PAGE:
Hike #8 - Happy Trails To You
Unfortunately I wasn't able to participate in the last hike due to school commitments. Nevertheless, I have completed the seven hikes covering 58.5 miles of the Backbone Trail. I have achieved my goal and now can identify a total of twenty-two new different plants/flowers. From the twenty-two my favorites were: Bigberry Manzanita, California Peony, Shooting Stars, and Chinese Houses.
In addition, I was also able to develop a stronger sense of appreciation not only for the plants and flowers, I was also able to appreciate the dedicated volunteers we have that coordinate this program annually. They did a tremendous job in providing such a great service to our group.
As a first time hiker of the Backbone Trail I was reminded of the many wonders within our recreation area. I would like to think the rest of the group would agree with me as well. Speaking of the group, I was able to meet and befriend some amazingly nice people! I hope to keep in touch with many of them in the future. Few of the members from the group would like to share their thoughts and their experience trekking through the Backbone Trail.
"NPS BBT 2013 rocked! A freezing January start, quickly warmed with every mile walked, each interpretation shared, and every new friendship made. Thank you, volunteers. With the backdrop of the beautiful BBT wildflowers, your individual expertise completed a perfect adventure every outing. Hope to see you again on the trails!" -Lisa M.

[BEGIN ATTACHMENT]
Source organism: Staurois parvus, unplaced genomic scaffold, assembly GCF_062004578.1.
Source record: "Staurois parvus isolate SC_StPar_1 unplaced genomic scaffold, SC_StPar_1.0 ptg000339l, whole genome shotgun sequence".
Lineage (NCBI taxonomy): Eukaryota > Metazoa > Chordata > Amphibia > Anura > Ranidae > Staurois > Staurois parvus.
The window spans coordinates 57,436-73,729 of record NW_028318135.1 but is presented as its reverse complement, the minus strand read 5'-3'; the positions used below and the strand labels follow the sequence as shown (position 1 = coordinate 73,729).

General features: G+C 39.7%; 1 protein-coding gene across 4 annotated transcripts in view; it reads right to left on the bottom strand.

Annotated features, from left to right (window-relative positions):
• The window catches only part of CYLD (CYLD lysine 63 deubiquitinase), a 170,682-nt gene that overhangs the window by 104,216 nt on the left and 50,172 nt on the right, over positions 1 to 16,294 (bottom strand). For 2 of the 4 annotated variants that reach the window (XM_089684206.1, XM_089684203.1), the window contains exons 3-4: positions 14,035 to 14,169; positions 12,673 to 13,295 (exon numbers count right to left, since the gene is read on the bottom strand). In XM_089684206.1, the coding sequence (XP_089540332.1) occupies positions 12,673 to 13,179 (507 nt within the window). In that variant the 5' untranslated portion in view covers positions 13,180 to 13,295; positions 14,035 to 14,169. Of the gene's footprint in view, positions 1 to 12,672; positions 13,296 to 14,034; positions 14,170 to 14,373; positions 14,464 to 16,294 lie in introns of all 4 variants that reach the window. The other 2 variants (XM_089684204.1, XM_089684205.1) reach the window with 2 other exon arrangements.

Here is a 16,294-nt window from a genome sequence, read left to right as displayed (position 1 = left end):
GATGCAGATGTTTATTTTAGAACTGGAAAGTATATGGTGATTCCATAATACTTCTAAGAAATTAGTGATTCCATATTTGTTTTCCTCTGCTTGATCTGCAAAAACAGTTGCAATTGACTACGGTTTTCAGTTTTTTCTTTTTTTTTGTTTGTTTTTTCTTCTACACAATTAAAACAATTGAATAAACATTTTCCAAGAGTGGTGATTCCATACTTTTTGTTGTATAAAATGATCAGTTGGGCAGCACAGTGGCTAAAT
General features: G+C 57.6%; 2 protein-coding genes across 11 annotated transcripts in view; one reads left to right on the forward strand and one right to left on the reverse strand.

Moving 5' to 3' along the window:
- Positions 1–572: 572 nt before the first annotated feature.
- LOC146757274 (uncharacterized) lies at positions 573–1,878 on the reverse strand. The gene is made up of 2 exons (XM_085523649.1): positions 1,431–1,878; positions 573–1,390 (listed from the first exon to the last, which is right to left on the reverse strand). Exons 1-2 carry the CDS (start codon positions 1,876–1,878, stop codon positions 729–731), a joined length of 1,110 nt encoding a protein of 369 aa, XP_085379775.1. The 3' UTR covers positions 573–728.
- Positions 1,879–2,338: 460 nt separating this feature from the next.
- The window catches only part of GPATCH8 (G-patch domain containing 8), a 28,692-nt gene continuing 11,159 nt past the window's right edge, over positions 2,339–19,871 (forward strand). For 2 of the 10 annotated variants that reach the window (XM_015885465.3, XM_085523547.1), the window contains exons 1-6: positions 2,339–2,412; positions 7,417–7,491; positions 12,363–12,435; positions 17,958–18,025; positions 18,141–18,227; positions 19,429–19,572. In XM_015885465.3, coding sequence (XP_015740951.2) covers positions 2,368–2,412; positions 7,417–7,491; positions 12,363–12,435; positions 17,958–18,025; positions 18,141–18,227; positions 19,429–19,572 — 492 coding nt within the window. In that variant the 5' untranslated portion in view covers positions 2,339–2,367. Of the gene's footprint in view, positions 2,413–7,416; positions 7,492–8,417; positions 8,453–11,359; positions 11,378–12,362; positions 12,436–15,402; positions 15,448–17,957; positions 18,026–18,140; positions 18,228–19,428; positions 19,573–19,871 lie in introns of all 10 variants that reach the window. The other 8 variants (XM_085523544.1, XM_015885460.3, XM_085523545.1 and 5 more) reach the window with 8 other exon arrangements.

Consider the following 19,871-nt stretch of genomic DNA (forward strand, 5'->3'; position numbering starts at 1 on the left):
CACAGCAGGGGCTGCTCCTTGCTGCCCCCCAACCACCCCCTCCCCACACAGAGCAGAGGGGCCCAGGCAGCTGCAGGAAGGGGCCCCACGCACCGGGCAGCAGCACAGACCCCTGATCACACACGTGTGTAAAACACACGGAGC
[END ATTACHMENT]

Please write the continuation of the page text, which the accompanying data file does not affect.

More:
"Our local mountains: Ahhh! We are so fortunate! A treasure beyond measure. Hiking the length of the Backbone Trail: A journey of discovery and wonder at the variety of beauty! The Volunteers and Staff that have guided and educated us: Knowledgeable and supportive guides!" -Hanna C.
"I have thoroughly enjoyed hiking the Backbone Trail with the National Park Service. The devoted volunteers have shared a wealth of information. I feel very fortunate to have this resource available." -Beth M. e
(Click here to return to the 2013 Backbone Trail Blog homepage.)
Did You Know?
A study that began in 2002 reveals a lion and his offspring are surviving in the Santa Monica Mountains. Radio collars track them crossing roads and navigating through open spaces. Their future is uncertain, but with conservation efforts, they may continue to make these mountains their home.